This interview conducted with award-winning screenwriter Joe Randazzo, who won first place for the feature length screenplay at The Terror Film Festival, held in the beloved city of Philadelphia, PA in 2010. Many film festivals overlook the screenwriters, and focus solely on the actors and the directors and the films themselves, this article and the subsequent ones to follow, is the intention of this author to highlight the screenwriters’ important contribution to the films.
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MB: What is the title of your screenplay that won you a Claw Award? What did you win? How did you come upon the title?
JR: RIPPER is such a catchy title, how could I not go with it? It won me a lot of awards last year and the Claw was the final one.
MB: Is this your first Script? If not how many before this one?
JR: This was my first solo feature script. I have a story credit on Dave Campfield’s upcoming DEADLY X-MAS, and have written and won awards for many shorts.
MB: What genre if any do you fancy and why?
JR: I love all genres. I love cinema in general, but horror has always been near and dear to my heart. I guess it’s the escapist nature of it. When you read about writers like Stoker or Poe, or many of those who love this genre, you’ll find a common thread that links us all, we’re all misfits. Either in the case of Stoker, where he had a childhood riddled with illness and spent a great deal of time alone, or so many other cases like mine where you were unpopular, the subject of ridicule or scorn, so you withdrew to a world of monsters and make believe. Some of these movies cater to that demographic like no other genre can. With movies like the first two Universal Frankenstein films you sometimes find yourself connecting with this poor creature that’s really just misunderstood and can’t find his place among those around him. I’ve always been drawn to that aesthetic of the surreal and the macabre. It always seemed to call to me, and the forced solitude of being the class misfit only fueled my appreciation for that aesthetic. I can’t tell you how many times as a child in my local video store I rented Roy Ward Baker’s The Monster Club simply because of the multi-colored monster faces juxtaposed with Elvira’s sultry curves on the front cover. It was just beautiful to look at, and that became my introduction to the monster movie.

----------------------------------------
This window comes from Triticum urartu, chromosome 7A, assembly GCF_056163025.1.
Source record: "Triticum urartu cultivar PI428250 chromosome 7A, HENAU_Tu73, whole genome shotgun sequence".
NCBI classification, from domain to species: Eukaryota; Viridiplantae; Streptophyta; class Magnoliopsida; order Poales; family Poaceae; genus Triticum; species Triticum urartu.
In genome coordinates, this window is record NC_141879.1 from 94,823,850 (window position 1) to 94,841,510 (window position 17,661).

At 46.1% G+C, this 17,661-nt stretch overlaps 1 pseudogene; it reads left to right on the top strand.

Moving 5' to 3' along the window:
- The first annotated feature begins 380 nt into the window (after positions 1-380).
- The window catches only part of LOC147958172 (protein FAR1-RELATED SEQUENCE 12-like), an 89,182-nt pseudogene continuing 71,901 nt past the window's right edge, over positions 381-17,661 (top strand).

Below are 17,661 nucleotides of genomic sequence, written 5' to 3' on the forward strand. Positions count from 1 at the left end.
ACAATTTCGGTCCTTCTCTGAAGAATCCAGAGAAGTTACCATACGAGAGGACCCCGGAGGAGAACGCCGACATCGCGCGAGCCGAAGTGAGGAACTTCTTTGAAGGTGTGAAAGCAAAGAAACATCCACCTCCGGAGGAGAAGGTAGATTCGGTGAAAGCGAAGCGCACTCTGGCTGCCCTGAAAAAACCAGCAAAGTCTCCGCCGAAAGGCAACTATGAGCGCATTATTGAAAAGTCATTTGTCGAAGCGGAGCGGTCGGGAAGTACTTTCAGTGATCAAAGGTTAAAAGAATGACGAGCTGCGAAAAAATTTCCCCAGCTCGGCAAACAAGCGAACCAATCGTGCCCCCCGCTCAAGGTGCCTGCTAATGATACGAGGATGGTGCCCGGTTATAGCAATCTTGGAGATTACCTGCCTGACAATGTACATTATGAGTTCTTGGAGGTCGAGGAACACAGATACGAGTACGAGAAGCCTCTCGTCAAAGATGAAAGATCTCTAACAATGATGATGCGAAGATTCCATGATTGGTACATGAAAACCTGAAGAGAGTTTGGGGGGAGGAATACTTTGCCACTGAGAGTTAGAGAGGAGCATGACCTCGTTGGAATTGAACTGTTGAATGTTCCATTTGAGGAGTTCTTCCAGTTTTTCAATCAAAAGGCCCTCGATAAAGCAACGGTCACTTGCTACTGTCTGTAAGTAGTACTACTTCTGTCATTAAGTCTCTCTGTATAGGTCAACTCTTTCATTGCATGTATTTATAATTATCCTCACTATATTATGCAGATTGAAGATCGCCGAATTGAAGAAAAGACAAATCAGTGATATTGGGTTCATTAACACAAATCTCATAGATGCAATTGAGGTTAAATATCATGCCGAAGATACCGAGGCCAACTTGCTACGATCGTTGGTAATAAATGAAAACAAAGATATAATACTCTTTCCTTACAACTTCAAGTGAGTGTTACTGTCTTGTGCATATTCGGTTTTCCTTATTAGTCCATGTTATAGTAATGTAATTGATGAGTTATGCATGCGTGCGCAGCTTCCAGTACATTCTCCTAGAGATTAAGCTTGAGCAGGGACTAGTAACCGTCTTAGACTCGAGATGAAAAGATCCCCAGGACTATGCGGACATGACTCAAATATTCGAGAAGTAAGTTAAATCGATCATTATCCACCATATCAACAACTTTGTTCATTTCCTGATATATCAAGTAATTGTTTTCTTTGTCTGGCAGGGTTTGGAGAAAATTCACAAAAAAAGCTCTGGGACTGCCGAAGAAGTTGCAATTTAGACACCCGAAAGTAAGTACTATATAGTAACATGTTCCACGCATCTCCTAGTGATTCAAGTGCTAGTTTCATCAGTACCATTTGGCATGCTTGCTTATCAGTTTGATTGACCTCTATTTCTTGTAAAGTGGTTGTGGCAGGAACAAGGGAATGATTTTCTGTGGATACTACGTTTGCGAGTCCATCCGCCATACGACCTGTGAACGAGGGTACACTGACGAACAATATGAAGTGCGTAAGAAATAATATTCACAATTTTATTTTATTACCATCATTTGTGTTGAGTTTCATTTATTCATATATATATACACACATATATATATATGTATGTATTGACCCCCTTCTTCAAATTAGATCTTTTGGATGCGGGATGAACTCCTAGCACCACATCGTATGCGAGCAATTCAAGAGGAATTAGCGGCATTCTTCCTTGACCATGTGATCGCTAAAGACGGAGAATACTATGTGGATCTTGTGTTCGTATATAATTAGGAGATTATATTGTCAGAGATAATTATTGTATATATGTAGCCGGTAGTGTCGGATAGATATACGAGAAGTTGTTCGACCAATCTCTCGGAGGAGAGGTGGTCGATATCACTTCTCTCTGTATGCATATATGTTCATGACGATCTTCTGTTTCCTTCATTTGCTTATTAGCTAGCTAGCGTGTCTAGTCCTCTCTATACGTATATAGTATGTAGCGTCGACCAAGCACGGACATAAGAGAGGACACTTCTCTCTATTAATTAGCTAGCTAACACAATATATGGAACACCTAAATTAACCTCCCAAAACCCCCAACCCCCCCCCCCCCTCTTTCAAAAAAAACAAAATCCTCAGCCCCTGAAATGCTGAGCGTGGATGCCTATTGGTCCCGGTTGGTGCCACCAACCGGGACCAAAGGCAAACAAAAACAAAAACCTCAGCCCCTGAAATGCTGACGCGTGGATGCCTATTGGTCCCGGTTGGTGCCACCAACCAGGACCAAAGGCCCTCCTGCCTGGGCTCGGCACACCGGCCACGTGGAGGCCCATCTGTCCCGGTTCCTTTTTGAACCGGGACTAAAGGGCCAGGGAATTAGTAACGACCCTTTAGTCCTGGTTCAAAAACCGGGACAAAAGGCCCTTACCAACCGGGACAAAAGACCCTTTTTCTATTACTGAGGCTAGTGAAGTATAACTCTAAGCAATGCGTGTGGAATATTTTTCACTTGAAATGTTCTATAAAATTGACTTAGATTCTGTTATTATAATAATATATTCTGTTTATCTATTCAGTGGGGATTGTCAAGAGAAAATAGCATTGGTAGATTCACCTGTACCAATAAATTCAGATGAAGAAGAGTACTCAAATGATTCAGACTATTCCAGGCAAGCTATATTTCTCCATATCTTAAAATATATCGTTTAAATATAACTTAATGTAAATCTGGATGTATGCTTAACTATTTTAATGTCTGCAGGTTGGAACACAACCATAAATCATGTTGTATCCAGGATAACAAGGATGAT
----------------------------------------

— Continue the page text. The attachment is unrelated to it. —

MB: What have you been doing since the fifth straight Terror Film Festival ended for you and your script? What other awards have you won for this screenplay?